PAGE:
GRAND RAPIDS, Mich. (March 5, 2014)– Great Lakes Ice Coverage set yet another record Tuesday as ice increased to the highest levels in twenty years. The Great Lakes Basin increased to 91 percent, which is now less than four percent away from the all-time record high of 94.7 percent.
All of the Great Lakes increased in ice coverage thanks to below average temperatures but Lake Michigan saw the greatest increase to 92.45 percent. Lake Michigan now sits at less than one percent away from the all-time record for ice coverage. We are on track to break both all-time records in the next few days.
Record ice and low temperatures are causing some concern from the Army Corp of Engineers as we transition into the melting season. Keith Kompoltowicz, Chief Hydrologist with the Army Corp of Engineers in Detroit says that record snow pack combined with high snow-water equivalents within the pack will lead to an increase in flooding potential, especially in southern Lake Michigan. Snow-water equivalents are the amount of liquid present within the snow pack and this winter they are the highest they have been in a decade.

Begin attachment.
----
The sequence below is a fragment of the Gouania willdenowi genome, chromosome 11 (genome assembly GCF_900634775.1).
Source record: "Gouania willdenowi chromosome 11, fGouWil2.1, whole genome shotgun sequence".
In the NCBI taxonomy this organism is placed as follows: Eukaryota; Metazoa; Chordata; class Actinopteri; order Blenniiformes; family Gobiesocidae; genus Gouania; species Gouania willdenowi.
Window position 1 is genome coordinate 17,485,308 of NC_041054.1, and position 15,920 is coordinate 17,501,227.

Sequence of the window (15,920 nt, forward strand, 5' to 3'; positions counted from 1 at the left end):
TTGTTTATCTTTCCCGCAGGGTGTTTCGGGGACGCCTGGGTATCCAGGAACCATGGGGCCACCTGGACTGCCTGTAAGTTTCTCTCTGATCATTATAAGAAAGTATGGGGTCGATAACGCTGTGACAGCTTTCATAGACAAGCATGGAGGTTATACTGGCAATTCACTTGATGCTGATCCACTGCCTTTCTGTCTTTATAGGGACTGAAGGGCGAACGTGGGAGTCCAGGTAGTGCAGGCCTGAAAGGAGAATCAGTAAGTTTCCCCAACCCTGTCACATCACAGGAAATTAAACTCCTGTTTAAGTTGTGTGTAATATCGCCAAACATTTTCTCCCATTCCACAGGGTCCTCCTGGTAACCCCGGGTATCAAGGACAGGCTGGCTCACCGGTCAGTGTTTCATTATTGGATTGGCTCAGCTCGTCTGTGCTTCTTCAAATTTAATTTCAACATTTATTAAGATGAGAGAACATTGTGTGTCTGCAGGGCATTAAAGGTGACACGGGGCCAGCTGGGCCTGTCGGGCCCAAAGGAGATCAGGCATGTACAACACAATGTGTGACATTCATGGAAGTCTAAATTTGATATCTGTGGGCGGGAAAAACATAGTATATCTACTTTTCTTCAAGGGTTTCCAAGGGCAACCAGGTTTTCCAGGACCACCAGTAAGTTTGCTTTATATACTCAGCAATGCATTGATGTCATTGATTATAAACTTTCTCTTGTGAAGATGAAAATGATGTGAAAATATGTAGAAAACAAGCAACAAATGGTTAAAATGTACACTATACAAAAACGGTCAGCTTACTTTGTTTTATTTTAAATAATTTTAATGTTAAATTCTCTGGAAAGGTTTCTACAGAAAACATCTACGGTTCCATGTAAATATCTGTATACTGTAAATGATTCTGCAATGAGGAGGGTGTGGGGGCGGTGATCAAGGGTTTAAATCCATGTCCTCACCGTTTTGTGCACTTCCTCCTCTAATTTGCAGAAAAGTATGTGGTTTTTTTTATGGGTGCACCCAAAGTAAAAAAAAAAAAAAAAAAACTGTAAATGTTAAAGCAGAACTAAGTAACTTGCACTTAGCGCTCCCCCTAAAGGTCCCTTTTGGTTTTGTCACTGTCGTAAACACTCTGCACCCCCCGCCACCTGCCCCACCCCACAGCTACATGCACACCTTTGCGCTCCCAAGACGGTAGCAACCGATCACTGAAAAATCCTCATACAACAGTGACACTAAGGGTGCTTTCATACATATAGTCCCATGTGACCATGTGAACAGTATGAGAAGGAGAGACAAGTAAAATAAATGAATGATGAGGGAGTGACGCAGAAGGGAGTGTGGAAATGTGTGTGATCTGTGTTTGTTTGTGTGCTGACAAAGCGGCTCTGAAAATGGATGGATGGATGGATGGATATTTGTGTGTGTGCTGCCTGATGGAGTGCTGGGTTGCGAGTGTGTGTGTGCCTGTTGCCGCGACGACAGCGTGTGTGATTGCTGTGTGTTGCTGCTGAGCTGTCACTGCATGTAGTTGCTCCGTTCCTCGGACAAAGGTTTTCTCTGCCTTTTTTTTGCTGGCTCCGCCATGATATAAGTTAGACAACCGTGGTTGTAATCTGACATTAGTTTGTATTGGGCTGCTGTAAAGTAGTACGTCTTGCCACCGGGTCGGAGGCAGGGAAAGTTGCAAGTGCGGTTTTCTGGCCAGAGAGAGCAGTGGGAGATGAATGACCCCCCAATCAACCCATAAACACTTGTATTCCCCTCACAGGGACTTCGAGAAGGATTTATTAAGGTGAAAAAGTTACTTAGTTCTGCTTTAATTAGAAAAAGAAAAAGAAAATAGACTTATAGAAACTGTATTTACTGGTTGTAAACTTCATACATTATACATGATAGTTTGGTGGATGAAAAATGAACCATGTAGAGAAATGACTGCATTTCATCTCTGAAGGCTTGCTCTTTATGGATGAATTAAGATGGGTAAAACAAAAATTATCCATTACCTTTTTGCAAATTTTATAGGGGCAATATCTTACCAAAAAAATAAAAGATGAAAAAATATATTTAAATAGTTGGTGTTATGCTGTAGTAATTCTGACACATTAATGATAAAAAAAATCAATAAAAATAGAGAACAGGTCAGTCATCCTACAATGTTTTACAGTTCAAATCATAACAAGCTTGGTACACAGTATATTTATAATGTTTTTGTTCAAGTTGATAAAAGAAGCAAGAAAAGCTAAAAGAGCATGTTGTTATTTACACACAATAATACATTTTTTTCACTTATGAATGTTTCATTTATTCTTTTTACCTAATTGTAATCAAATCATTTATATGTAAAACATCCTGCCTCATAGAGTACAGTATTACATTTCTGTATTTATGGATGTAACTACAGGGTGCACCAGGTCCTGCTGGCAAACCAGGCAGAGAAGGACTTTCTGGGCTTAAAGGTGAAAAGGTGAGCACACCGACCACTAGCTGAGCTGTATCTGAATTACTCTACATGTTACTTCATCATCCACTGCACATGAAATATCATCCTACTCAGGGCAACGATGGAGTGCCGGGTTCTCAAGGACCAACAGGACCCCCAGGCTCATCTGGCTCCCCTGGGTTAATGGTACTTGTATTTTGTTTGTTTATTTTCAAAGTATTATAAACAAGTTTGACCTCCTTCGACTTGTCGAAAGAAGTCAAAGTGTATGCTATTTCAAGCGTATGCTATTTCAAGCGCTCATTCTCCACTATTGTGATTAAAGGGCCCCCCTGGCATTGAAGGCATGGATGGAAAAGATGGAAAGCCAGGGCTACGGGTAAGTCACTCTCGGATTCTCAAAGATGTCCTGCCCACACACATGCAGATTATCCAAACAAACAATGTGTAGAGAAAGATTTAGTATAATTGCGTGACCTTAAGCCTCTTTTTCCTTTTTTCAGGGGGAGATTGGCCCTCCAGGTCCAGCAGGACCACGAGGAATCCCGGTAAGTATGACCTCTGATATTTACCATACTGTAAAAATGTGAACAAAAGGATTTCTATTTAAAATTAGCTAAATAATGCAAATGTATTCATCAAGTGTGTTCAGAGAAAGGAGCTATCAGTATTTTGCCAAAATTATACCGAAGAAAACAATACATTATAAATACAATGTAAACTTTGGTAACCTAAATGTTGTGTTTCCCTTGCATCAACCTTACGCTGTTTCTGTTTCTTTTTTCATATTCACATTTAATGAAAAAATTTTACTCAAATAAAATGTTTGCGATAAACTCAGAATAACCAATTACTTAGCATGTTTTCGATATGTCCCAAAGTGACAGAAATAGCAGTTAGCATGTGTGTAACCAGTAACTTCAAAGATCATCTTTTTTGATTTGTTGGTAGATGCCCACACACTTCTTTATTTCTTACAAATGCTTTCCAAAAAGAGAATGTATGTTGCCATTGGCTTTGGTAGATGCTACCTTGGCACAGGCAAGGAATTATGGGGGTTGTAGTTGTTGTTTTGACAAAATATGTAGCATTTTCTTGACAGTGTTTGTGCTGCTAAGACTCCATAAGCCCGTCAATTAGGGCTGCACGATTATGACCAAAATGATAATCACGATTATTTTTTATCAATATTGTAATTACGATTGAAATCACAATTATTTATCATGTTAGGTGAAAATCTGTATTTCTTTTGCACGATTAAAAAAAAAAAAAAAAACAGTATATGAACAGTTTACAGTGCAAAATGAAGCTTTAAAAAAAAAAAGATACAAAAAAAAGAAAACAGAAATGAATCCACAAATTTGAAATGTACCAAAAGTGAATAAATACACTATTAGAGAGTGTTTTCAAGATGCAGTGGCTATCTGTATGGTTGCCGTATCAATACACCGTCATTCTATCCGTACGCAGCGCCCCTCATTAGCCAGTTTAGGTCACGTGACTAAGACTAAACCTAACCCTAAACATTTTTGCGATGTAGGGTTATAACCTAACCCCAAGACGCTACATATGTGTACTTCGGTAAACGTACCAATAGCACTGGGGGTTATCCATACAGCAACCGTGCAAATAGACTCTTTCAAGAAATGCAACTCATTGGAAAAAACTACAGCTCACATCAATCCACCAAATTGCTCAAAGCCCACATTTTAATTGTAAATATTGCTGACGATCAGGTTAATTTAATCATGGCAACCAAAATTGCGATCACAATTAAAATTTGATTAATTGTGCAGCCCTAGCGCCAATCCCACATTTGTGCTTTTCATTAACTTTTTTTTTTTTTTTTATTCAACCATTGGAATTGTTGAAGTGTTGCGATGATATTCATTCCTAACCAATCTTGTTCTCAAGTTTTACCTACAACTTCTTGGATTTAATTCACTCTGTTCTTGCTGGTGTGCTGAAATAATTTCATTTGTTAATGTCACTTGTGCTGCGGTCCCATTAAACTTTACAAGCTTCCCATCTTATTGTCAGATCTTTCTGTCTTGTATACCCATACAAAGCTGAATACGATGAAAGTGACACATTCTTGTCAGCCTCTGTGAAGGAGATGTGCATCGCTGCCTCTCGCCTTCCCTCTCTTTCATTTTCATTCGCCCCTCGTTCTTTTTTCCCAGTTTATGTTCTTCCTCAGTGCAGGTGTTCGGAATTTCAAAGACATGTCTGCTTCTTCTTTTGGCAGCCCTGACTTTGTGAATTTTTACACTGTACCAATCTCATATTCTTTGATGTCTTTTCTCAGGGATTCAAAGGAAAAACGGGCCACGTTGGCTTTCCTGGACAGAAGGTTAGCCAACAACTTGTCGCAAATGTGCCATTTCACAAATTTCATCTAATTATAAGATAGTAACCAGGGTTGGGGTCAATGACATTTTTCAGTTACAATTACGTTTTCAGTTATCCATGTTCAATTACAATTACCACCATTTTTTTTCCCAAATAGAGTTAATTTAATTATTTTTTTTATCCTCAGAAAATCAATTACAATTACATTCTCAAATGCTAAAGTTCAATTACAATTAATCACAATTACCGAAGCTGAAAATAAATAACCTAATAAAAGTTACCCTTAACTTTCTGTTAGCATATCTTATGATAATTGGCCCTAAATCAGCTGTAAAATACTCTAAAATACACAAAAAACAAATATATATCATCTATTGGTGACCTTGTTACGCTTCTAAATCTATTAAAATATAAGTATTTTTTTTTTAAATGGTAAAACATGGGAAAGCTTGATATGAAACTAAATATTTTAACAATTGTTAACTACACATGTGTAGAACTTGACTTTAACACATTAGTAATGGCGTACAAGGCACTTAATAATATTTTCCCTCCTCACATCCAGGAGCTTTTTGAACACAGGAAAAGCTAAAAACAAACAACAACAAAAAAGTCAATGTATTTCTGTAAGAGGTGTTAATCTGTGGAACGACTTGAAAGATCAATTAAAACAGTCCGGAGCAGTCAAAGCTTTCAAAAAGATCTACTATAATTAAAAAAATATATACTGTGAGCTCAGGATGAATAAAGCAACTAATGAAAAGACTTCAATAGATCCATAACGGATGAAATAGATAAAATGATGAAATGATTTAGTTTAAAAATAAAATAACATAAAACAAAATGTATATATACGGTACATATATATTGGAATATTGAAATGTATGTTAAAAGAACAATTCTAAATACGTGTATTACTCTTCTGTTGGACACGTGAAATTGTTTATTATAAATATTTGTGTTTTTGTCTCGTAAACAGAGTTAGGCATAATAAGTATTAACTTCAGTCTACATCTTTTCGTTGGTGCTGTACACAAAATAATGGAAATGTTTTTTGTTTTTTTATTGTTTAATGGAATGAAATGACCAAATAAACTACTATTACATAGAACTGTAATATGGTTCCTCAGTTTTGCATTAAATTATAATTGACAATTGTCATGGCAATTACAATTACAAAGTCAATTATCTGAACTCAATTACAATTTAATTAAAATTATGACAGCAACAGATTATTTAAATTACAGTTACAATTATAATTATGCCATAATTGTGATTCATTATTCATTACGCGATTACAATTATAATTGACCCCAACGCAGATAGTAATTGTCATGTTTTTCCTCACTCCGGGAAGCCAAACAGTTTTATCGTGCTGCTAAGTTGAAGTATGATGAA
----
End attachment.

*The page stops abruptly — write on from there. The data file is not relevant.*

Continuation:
While the increase in flooding potential is a downside to record snow, there is a silver lining as lake levels will be thirteen inches above last year’s levels. After hitting a record low on Lake Michigan last year, an increase in snow and ice melt will help rebound levels slightly but even with thirteen more inches this spring, Lake Michigan will still be between nine to thirteen inches from the long-term average.
With the flood of 2013 still fresh in our memories, we will obviously be watching the next several weeks very closely. A slow gradual melt will help decrease our flooding potential and light spring rains will recharge the soil without adding additional run off into our lakes and rivers. But the increased ice and snow isn’t all bad, it brings good news for farmers and fisherman. Increased ice coverage is needed to help Great Lakes Whitefish spawn, which increases the fish population and cold temperatures along the Lakeshore delay the start of the growing season, which typically decreases the chances of a killing frost to fruit crops.